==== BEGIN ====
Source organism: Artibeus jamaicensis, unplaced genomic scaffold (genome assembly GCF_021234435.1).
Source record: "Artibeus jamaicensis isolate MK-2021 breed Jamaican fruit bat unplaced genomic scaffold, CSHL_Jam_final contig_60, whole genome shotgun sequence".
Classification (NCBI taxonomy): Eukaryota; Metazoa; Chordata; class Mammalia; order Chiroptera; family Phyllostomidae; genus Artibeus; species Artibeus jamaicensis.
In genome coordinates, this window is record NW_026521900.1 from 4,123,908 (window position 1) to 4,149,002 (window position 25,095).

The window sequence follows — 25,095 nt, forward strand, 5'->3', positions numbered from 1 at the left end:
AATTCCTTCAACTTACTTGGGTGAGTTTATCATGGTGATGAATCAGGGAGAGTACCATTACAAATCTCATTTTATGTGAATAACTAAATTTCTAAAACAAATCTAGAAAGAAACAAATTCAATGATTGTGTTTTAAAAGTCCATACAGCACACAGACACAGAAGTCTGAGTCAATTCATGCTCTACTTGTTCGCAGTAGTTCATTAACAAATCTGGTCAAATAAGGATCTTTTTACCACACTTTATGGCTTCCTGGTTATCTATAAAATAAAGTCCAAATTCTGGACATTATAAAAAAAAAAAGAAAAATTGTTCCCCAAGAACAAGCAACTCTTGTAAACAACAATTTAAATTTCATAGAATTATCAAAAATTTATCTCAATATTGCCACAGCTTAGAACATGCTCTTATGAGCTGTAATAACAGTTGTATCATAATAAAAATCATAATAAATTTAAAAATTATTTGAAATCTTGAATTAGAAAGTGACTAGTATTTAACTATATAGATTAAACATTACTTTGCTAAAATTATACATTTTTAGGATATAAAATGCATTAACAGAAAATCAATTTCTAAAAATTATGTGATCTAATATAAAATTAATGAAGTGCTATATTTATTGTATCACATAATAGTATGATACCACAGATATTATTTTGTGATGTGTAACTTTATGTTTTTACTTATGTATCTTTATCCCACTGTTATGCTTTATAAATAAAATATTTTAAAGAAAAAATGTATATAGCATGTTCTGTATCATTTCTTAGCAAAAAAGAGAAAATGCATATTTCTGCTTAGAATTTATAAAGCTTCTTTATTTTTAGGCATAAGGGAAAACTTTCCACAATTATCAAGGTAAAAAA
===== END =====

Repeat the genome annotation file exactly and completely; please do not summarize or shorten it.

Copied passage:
Source organism: Artibeus jamaicensis, unplaced genomic scaffold (genome assembly GCF_021234435.1).
Source record: "Artibeus jamaicensis isolate MK-2021 breed Jamaican fruit bat unplaced genomic scaffold, CSHL_Jam_final contig_60, whole genome shotgun sequence".
Classification (NCBI taxonomy): Eukaryota; Metazoa; Chordata; class Mammalia; order Chiroptera; family Phyllostomidae; genus Artibeus; species Artibeus jamaicensis.
In genome coordinates, this window is record NW_026521900.1 from 4,123,908 (window position 1) to 4,149,002 (window position 25,095).

The window sequence follows — 25,095 nt, forward strand, 5'->3', positions numbered from 1 at the left end:
AATTCCTTCAACTTACTTGGGTGAGTTTATCATGGTGATGAATCAGGGAGAGTACCATTACAAATCTCATTTTATGTGAATAACTAAATTTCTAAAACAAATCTAGAAAGAAACAAATTCAATGATTGTGTTTTAAAAGTCCATACAGCACACAGACACAGAAGTCTGAGTCAATTCATGCTCTACTTGTTCGCAGTAGTTCATTAACAAATCTGGTCAAATAAGGATCTTTTTACCACACTTTATGGCTTCCTGGTTATCTATAAAATAAAGTCCAAATTCTGGACATTATAAAAAAAAAAAGAAAAATTGTTCCCCAAGAACAAGCAACTCTTGTAAACAACAATTTAAATTTCATAGAATTATCAAAAATTTATCTCAATATTGCCACAGCTTAGAACATGCTCTTATGAGCTGTAATAACAGTTGTATCATAATAAAAATCATAATAAATTTAAAAATTATTTGAAATCTTGAATTAGAAAGTGACTAGTATTTAACTATATAGATTAAACATTACTTTGCTAAAATTATACATTTTTAGGATATAAAATGCATTAACAGAAAATCAATTTCTAAAAATTATGTGATCTAATATAAAATTAATGAAGTGCTATATTTATTGTATCACATAATAGTATGATACCACAGATATTATTTTGTGATGTGTAACTTTATGTTTTTACTTATGTATCTTTATCCCACTGTTATGCTTTATAAATAAAATATTTTAAAGAAAAAATGTATATAGCATGTTCTGTATCATTTCTTAGCAAAAAAGAGAAAATGCATATTTCTGCTTAGAATTTATAAAGCTTCTTTATTTTTAGGCATAAGGGAAAACTTTCCACAATTATCAAGGTAAAAAA